Sunday, June 23, 2024

Avenue of Heroes: Ward M. LeHardy

Written by: Sally Barstow (daughter), and Ward, Marcel, and Peter LeHardy (sons)

Ward Morehouse LeHardy was born in Annapolis, Maryland, in 1934 to Navy LT Louis LeHardy and Sara LeHardy. When he was 7 years old, his father was killed in action while serving as a staff officer aboard USS San Francisco during the Naval Battle of Guadalcanal. The family settled in Coronado, California, where LeHardy was raised in a little home on A

He attended Coronado High School through his junior year, where he made many lifelong friends. When it came time to enter college, he surprised many by selecting West Point over the Naval Academy. LeHardy joined the U.S. Military Academy Class of 1956 and, while there, met the love of his life, Judy Powell Nevins. They were married in November 1956 and a 62-year romance ensued.

Following graduation, LeHardy served in Korea and Vietnam. Other tours included Japan, Germany, Italy, the Panama Canal Zone, and several posts in the United States. A highlight in his service came in 1974 when he formed and commanded the 3 rd Battalion (Airborne) 509 th Infantry in Mainz, Germany, and lead the relocation of the battalion to Vicenza, Italy, becoming the only U.S. Airborne unit in Europe. He was proud to be a member of the
101 st Airborne Division twice, first as a lieutenant in the 1950s and again in the 1980s as a colonel in command of the 3 rd Brigade (Air Assault) and as division chief of staff. LeHardy was promoted to the rank of brigadier general in 1984 and went on to serve as assistant division commander of the 4th Infantry Division in Fort Carson, Colorado, and the second Army chief of staff at Fort Gillem in Georgia.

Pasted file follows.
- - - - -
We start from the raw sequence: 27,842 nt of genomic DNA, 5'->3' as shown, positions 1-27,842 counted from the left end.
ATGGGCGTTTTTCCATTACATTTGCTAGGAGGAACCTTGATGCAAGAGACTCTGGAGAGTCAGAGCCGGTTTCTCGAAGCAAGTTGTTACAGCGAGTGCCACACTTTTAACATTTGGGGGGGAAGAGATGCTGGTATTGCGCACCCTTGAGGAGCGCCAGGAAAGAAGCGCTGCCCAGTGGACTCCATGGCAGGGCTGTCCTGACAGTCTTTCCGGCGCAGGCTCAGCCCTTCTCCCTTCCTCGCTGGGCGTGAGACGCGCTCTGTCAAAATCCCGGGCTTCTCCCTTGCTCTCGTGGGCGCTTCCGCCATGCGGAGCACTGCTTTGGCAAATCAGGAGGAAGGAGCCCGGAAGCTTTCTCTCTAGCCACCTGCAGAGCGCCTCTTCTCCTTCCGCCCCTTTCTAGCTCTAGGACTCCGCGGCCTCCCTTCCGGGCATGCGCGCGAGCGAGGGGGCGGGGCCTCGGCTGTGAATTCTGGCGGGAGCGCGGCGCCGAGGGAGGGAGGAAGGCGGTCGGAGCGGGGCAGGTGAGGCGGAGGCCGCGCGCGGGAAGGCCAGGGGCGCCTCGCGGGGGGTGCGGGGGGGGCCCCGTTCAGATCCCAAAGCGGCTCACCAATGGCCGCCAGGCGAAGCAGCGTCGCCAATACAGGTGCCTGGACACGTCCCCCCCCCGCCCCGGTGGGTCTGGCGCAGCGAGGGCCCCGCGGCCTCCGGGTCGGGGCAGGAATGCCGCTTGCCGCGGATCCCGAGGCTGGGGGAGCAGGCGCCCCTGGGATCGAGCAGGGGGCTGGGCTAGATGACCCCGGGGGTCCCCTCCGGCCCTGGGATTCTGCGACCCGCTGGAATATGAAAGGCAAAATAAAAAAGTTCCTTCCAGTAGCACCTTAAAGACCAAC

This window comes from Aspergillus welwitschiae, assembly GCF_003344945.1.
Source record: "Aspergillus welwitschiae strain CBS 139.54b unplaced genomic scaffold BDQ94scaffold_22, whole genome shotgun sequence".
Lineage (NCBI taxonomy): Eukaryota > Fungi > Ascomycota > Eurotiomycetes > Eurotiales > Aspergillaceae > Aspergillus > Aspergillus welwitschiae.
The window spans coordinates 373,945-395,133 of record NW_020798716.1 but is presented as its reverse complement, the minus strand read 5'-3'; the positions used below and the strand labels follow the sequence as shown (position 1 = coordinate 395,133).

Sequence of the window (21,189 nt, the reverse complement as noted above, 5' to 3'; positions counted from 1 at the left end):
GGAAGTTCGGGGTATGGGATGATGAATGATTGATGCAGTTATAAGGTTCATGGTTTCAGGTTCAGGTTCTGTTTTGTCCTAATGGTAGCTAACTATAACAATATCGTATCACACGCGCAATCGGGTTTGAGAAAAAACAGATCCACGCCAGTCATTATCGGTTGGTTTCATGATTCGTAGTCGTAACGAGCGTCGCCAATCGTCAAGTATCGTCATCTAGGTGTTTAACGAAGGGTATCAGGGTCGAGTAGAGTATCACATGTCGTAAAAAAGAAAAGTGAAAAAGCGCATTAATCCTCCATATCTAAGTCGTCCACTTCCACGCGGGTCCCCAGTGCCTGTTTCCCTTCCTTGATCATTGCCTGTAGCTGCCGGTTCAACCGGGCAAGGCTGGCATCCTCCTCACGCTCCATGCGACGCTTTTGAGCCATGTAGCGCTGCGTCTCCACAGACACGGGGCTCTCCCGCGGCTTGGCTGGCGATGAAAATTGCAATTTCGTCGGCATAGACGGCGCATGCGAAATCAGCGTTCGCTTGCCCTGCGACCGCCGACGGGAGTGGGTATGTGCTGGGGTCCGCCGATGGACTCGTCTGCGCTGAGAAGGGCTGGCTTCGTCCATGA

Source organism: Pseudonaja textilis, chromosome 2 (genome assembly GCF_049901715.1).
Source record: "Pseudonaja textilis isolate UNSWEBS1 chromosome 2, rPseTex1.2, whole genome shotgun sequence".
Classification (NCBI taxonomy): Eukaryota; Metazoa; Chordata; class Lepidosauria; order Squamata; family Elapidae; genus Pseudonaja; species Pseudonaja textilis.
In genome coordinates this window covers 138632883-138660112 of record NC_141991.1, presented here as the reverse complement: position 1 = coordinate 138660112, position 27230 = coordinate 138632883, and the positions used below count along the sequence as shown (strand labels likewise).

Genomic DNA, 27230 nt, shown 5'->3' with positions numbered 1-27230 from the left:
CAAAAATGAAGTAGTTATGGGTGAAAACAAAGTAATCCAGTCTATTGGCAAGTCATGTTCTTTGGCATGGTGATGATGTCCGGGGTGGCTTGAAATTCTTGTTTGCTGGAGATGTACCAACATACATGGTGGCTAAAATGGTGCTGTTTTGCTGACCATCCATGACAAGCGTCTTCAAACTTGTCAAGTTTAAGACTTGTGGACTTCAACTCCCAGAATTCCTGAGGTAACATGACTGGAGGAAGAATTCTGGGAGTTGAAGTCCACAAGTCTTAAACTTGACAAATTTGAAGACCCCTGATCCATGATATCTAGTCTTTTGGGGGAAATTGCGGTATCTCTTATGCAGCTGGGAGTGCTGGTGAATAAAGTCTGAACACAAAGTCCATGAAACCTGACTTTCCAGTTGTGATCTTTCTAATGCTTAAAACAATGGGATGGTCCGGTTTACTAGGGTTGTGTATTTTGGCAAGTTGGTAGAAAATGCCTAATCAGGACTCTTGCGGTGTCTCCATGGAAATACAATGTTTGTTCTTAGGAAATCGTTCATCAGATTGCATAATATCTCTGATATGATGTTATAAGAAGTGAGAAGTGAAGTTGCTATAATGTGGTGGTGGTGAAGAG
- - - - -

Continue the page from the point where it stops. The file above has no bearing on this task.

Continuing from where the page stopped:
After retiring in 1988, LeHardy and his wife, Judy, set out to sail around the world. The couple circumnavigated the globe on their 39-foot sailboat Cormorant from 1991 to 1996. Their voyage included an emotional visit on Nov. 13, 1992, 50 years later to the day, to the spot in the South Pacific where LeHardy’s father lost his life in World War II. Ward LeHardy was a patriot, and it was the honor of his life to serve our great nation.

The Hometown Banner Program is a military service recognition program sponsored by the City of Coronado. Introduced in 2014, the program has honored 218 hometown heroes. On Nov. 5, 2022, another 12 will be honored. The City funds all the costs for the program. City staff and volunteers from the Veterans of Foreign Wars Post 2422, the Coronado Historical Association and the Third and Fourth Streets Neighborhood Association oversee its operation. In 2011 the inspiration for the program came spontaneously with the movement of two Navy SEALs to their final resting place. News spread quickly in Coronado. The local Rotary Club passed out American flags. People lined Fourth Street to honor the fallen service members. As the procession approached the San Diego-Coronado Bridge, a lone Navy SEAL stood at attention, saluting as he waited for the passage of his comrades. At that moment, it was clear that Third and Fourth streets were already an Avenue of Heroes. From that spontaneous beginning, the program was launched in May 2015 with 18 banners. Ceremonies are held twice yearly and men and women with ties to the community have been recognized from the Air Force, Army, Navy and Marine Corps. The Hometown Banner program is a reminder that Coronado has a rich history and legacy of service to country.

Managing Editor
Managing Editor
Originally from upstate New York, Dani Schwartz has lived in Coronado since 1996. She is happy to call Coronado home and to have raised her children here. In her free time she enjoys reading, exercising, trying new restaurants, and just walking her dog around the "island." Have news to share? Send tips or story ideas to: [email protected]

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